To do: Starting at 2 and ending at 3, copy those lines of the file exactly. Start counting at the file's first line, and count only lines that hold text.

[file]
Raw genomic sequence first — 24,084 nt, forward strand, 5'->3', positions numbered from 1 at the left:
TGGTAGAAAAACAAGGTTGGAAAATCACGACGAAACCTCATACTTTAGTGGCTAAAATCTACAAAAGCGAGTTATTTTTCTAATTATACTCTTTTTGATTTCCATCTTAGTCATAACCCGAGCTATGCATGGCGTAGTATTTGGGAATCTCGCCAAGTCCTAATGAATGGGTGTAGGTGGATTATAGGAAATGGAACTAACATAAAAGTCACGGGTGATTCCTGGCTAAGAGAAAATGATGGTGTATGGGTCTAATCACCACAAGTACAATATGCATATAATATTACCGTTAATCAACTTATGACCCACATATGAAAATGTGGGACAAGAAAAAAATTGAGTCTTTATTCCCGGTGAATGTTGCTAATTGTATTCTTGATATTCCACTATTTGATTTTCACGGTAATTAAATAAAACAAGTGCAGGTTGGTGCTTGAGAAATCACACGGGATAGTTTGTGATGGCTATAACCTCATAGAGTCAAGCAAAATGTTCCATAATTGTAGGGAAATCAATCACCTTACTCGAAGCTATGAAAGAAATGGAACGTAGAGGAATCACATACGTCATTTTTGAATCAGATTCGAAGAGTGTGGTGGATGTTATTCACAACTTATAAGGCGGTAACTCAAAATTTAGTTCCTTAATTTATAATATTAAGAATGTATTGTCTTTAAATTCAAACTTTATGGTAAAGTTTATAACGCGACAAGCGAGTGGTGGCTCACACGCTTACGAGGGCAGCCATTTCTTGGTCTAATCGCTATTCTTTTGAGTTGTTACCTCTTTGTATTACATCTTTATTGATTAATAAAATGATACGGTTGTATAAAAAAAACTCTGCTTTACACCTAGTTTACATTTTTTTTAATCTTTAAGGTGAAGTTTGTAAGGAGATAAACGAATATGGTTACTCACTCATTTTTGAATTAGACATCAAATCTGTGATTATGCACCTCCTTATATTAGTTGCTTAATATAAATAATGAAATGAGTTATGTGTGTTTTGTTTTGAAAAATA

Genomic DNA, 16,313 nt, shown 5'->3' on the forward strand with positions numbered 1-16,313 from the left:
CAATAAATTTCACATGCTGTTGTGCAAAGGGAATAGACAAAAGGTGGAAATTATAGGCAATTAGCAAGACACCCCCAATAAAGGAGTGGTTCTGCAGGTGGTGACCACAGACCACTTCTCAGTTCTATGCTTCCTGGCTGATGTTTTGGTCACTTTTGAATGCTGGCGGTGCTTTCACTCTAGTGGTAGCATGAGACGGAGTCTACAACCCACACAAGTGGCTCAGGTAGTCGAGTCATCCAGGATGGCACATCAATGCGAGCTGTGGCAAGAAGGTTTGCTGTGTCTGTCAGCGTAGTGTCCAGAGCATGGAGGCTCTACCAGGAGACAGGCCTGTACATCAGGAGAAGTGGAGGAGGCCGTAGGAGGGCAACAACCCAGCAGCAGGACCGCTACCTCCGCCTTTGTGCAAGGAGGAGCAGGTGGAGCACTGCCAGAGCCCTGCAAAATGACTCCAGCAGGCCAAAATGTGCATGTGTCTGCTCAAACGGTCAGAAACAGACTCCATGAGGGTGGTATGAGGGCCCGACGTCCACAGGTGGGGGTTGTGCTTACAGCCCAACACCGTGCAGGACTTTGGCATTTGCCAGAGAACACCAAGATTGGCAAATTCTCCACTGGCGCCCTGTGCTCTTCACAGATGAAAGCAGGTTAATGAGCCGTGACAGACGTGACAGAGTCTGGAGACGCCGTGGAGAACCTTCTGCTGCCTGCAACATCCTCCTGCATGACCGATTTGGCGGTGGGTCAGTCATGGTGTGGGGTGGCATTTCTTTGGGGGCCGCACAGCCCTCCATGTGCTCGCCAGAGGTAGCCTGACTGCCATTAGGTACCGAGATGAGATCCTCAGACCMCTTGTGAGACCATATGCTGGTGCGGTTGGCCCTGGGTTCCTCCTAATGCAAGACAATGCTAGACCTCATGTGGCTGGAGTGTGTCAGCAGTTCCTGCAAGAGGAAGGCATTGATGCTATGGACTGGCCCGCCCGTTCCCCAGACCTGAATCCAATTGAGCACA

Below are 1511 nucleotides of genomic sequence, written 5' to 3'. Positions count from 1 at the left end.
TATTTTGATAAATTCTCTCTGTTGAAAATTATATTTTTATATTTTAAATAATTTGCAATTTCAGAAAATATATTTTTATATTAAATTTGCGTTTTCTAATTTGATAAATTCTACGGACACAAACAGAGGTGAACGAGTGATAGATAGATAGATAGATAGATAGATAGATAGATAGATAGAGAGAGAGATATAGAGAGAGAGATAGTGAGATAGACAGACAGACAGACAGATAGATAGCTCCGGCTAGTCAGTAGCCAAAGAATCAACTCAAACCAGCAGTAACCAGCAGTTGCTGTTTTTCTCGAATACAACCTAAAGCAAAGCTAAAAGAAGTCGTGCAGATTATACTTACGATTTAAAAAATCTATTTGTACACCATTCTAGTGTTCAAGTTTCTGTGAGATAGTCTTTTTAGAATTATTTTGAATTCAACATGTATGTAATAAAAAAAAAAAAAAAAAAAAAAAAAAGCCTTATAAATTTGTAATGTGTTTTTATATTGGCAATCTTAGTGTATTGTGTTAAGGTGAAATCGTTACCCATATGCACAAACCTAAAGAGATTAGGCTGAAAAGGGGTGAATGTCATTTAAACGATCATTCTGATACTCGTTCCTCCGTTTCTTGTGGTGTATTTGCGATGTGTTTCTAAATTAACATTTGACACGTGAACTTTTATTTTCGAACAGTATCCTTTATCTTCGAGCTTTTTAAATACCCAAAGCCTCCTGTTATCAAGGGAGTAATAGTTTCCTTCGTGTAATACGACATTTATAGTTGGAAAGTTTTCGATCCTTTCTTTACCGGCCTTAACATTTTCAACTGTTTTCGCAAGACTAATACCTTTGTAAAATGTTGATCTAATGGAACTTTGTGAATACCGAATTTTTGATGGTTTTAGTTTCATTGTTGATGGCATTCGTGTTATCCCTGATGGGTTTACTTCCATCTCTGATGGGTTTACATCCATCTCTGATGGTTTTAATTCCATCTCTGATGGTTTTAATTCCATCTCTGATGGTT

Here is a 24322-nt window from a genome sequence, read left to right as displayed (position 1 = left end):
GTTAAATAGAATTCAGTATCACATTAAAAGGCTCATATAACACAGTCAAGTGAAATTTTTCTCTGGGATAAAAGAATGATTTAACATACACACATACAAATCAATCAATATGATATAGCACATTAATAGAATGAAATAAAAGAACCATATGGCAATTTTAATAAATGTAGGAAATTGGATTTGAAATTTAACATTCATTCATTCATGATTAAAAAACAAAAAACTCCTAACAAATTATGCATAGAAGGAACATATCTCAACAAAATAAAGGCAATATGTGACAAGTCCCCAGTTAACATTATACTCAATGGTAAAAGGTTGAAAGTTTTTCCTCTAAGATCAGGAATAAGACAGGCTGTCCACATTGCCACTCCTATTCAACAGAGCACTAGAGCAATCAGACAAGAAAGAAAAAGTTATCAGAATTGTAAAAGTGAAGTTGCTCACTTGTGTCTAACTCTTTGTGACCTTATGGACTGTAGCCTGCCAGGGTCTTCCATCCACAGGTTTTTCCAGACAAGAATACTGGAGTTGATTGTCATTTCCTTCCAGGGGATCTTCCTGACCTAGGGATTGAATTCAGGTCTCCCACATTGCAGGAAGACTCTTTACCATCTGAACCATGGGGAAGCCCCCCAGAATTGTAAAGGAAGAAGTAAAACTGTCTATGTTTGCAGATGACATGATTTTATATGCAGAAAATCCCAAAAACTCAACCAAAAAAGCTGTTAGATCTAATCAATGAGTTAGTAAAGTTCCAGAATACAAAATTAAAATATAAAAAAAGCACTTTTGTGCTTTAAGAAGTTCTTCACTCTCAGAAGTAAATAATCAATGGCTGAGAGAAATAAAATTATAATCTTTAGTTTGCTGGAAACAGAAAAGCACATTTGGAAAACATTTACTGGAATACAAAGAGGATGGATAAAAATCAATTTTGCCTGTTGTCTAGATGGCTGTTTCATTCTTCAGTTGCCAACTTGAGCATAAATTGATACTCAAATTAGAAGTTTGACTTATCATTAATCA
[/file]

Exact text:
TGGTAGAAAAACAAGGTTGGAAAATCACGACGAAACCTCATACTTTAGTGGCTAAAATCTACAAAAGCGAGTTATTTTTCTAATTATACTCTTTTTGATTTCCATCTTAGTCATAACCCGAGCTATGCATGGCGTAGTATTTGGGAATCTCGCCAAGTCCTAATGAATGGGTGTAGGTGGATTATAGGAAATGGAACTAACATAAAAGTCACGGGTGATTCCTGGCTAAGAGAAAATGATGGTGTATGGGTCTAATCACCACAAGTACAATATGCATATAATATTACCGTTAATCAACTTATGACCCACATATGAAAATGTGGGACAAGAAAAAAATTGAGTCTTTATTCCCGGTGAATGTTGCTAATTGTATTCTTGATATTCCACTATTTGATTTTCACGGTAATTAAATAAAACAAGTGCAGGTTGGTGCTTGAGAAATCACACGGGATAGTTTGTGATGGCTATAACCTCATAGAGTCAAGCAAAATGTTCCATAATTGTAGGGAAATCAATCACCTTACTCGAAGCTATGAAAGAAATGGAACGTAGAGGAATCACATACGTCATTTTTGAATCAGATTCGAAGAGTGTGGTGGATGTTATTCACAACTTATAAGGCGGTAACTCAAAATTTAGTTCCTTAATTTATAATATTAAGAATGTATTGTCTTTAAATTCAAACTTTATGGTAAAGTTTATAACGCGACAAGCGAGTGGTGGCTCACACGCTTACGAGGGCAGCCATTTCTTGGTCTAATCGCTATTCTTTTGAGTTGTTACCTCTTTGTATTACATCTTTATTGATTAATAAAATGATACGGTTGTATAAAAAAAACTCTGCTTTACACCTAGTTTACATTTTTTTTAATCTTTAAGGTGAAGTTTGTAAGGAGATAAACGAATATGGTTACTCACTCATTTTTGAATTAGACATCAAATCTGTGATTATGCACCTCCTTATATTAGTTGCTTAATATAAATAATGAAATGAGTTATGTGTGTTTTGTTTTGAAAAATA

Genomic DNA, 16,313 nt, shown 5'->3' on the forward strand with positions numbered 1-16,313 from the left: